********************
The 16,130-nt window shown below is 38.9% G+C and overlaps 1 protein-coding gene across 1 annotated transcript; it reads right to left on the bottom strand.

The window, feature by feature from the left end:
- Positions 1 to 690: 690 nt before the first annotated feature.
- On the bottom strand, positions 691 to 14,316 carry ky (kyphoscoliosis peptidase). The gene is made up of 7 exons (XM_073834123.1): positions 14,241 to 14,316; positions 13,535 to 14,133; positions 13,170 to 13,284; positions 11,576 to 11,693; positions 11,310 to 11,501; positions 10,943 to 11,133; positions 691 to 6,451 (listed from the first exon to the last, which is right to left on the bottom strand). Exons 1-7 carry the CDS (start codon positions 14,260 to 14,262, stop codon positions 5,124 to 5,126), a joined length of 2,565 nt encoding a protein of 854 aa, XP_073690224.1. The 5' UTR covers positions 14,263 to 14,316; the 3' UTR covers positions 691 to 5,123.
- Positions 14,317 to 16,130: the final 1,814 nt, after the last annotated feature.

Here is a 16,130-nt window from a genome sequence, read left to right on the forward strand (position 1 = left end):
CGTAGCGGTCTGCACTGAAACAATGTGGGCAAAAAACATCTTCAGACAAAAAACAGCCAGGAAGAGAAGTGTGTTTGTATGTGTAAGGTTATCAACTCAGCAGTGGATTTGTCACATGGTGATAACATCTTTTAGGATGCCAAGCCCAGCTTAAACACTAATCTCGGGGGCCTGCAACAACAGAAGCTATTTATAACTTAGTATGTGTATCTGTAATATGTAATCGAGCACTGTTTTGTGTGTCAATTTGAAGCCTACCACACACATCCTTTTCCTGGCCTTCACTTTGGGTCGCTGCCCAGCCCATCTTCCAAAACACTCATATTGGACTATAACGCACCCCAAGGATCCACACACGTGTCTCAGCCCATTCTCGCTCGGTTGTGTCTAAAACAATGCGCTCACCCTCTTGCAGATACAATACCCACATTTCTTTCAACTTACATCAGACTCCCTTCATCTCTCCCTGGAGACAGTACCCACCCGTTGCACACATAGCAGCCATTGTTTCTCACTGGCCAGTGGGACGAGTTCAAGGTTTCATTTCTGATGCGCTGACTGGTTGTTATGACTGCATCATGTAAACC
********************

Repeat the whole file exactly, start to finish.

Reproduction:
The 16,130-nt window shown below is 38.9% G+C and overlaps 1 protein-coding gene across 1 annotated transcript; it reads right to left on the bottom strand.

The window, feature by feature from the left end:
- Positions 1 to 690: 690 nt before the first annotated feature.
- On the bottom strand, positions 691 to 14,316 carry ky (kyphoscoliosis peptidase). The gene is made up of 7 exons (XM_073834123.1): positions 14,241 to 14,316; positions 13,535 to 14,133; positions 13,170 to 13,284; positions 11,576 to 11,693; positions 11,310 to 11,501; positions 10,943 to 11,133; positions 691 to 6,451 (listed from the first exon to the last, which is right to left on the bottom strand). Exons 1-7 carry the CDS (start codon positions 14,260 to 14,262, stop codon positions 5,124 to 5,126), a joined length of 2,565 nt encoding a protein of 854 aa, XP_073690224.1. The 5' UTR covers positions 14,263 to 14,316; the 3' UTR covers positions 691 to 5,123.
- Positions 14,317 to 16,130: the final 1,814 nt, after the last annotated feature.

Here is a 16,130-nt window from a genome sequence, read left to right on the forward strand (position 1 = left end):
CGTAGCGGTCTGCACTGAAACAATGTGGGCAAAAAACATCTTCAGACAAAAAACAGCCAGGAAGAGAAGTGTGTTTGTATGTGTAAGGTTATCAACTCAGCAGTGGATTTGTCACATGGTGATAACATCTTTTAGGATGCCAAGCCCAGCTTAAACACTAATCTCGGGGGCCTGCAACAACAGAAGCTATTTATAACTTAGTATGTGTATCTGTAATATGTAATCGAGCACTGTTTTGTGTGTCAATTTGAAGCCTACCACACACATCCTTTTCCTGGCCTTCACTTTGGGTCGCTGCCCAGCCCATCTTCCAAAACACTCATATTGGACTATAACGCACCCCAAGGATCCACACACGTGTCTCAGCCCATTCTCGCTCGGTTGTGTCTAAAACAATGCGCTCACCCTCTTGCAGATACAATACCCACATTTCTTTCAACTTACATCAGACTCCCTTCATCTCTCCCTGGAGACAGTACCCACCCGTTGCACACATAGCAGCCATTGTTTCTCACTGGCCAGTGGGACGAGTTCAAGGTTTCATTTCTGATGCGCTGACTGGTTGTTATGACTGCATCATGTAAACC